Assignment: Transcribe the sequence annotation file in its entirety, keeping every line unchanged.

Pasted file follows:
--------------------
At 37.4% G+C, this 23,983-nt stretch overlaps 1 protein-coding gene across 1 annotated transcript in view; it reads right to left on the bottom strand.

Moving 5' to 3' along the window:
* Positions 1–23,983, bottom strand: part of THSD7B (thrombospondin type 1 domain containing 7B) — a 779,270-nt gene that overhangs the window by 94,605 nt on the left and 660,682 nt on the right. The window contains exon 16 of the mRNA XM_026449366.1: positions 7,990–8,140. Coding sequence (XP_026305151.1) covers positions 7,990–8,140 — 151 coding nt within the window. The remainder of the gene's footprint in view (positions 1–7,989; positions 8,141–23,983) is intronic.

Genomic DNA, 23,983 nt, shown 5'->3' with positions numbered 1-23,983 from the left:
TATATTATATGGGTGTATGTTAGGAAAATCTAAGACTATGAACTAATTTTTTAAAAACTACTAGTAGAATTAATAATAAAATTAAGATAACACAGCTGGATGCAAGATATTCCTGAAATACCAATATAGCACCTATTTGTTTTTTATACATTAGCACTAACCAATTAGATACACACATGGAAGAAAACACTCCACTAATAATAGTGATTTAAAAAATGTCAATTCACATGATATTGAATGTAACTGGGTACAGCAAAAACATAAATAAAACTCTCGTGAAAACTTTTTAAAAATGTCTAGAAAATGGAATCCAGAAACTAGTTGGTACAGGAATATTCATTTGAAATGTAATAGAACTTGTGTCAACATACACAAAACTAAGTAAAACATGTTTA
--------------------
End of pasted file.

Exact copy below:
At 37.4% G+C, this 23,983-nt stretch overlaps 1 protein-coding gene across 1 annotated transcript in view; it reads right to left on the bottom strand.

Moving 5' to 3' along the window:
* Positions 1–23,983, bottom strand: part of THSD7B (thrombospondin type 1 domain containing 7B) — a 779,270-nt gene that overhangs the window by 94,605 nt on the left and 660,682 nt on the right. The window contains exon 16 of the mRNA XM_026449366.1: positions 7,990–8,140. Coding sequence (XP_026305151.1) covers positions 7,990–8,140 — 151 coding nt within the window. The remainder of the gene's footprint in view (positions 1–7,989; positions 8,141–23,983) is intronic.

Genomic DNA, 23,983 nt, shown 5'->3' with positions numbered 1-23,983 from the left:
TATATTATATGGGTGTATGTTAGGAAAATCTAAGACTATGAACTAATTTTTTAAAAACTACTAGTAGAATTAATAATAAAATTAAGATAACACAGCTGGATGCAAGATATTCCTGAAATACCAATATAGCACCTATTTGTTTTTTATACATTAGCACTAACCAATTAGATACACACATGGAAGAAAACACTCCACTAATAATAGTGATTTAAAAAATGTCAATTCACATGATATTGAATGTAACTGGGTACAGCAAAAACATAAATAAAACTCTCGTGAAAACTTTTTAAAAATGTCTAGAAAATGGAATCCAGAAACTAGTTGGTACAGGAATATTCATTTGAAATGTAATAGAACTTGTGTCAACATACACAAAACTAAGTAAAACATGTTTA